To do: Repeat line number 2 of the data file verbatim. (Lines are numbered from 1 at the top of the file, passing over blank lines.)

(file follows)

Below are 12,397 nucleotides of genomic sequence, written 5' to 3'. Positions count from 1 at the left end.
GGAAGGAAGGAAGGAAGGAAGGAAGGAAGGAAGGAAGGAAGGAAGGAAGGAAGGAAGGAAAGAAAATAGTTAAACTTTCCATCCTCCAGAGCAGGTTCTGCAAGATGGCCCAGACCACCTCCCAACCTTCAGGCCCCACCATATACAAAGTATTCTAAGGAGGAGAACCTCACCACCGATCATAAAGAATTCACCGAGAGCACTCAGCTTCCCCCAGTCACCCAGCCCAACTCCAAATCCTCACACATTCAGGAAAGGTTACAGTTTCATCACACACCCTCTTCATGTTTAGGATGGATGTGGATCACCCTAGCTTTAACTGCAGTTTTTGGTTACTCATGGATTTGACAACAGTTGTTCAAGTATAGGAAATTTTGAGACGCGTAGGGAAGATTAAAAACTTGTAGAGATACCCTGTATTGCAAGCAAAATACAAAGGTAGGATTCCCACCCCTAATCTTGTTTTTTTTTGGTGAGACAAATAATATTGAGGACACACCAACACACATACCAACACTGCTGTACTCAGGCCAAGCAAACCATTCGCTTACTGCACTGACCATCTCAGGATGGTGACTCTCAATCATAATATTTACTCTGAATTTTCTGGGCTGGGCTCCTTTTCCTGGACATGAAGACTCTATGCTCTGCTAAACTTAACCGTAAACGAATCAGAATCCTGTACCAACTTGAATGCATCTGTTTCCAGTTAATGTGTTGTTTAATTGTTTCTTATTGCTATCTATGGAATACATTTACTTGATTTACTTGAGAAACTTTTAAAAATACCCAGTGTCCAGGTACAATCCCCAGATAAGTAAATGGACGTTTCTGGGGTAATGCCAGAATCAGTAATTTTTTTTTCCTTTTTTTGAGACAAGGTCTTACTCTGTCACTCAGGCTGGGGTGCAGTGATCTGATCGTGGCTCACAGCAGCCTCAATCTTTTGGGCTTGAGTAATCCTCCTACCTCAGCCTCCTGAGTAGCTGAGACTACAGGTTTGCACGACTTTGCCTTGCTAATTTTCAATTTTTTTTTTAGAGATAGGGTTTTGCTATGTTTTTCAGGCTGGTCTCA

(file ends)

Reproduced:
GGAAGGAAGGAAGGAAGGAAGGAAGGAAGGAAGGAAGGAAGGAAGGAAGGAAGGAAGGAAAGAAAATAGTTAAACTTTCCATCCTCCAGAGCAGGTTCTGCAAGATGGCCCAGACCACCTCCCAACCTTCAGGCCCCACCATATACAAAGTATTCTAAGGAGGAGAACCTCACCACCGATCATAAAGAATTCACCGAGAGCACTCAGCTTCCCCCAGTCACCCAGCCCAACTCCAAATCCTCACACATTCAGGAAAGGTTACAGTTTCATCACACACCCTCTTCATGTTTAGGATGGATGTGGATCACCCTAGCTTTAACTGCAGTTTTTGGTTACTCATGGATTTGACAACAGTTGTTCAAGTATAGGAAATTTTGAGACGCGTAGGGAAGATTAAAAACTTGTAGAGATACCCTGTATTGCAAGCAAAATACAAAGGTAGGATTCCCACCCCTAATCTTGTTTTTTTTTGGTGAGACAAATAATATTGAGGACACACCAACACACATACCAACACTGCTGTACTCAGGCCAAGCAAACCATTCGCTTACTGCACTGACCATCTCAGGATGGTGACTCTCAATCATAATATTTACTCTGAATTTTCTGGGCTGGGCTCCTTTTCCTGGACATGAAGACTCTATGCTCTGCTAAACTTAACCGTAAACGAATCAGAATCCTGTACCAACTTGAATGCATCTGTTTCCAGTTAATGTGTTGTTTAATTGTTTCTTATTGCTATCTATGGAATACATTTACTTGATTTACTTGAGAAACTTTTAAAAATACCCAGTGTCCAGGTACAATCCCCAGATAAGTAAATGGACGTTTCTGGGGTAATGCCAGAATCAGTAATTTTTTTTTCCTTTTTTTGAGACAAGGTCTTACTCTGTCACTCAGGCTGGGGTGCAGTGATCTGATCGTGGCTCACAGCAGCCTCAATCTTTTGGGCTTGAGTAATCCTCCTACCTCAGCCTCCTGAGTAGCTGAGACTACAGGTTTGCACGACTTTGCCTTGCTAATTTTCAATTTTTTTTTTAGAGATAGGGTTTTGCTATGTTTTTCAGGCTGGTCTCA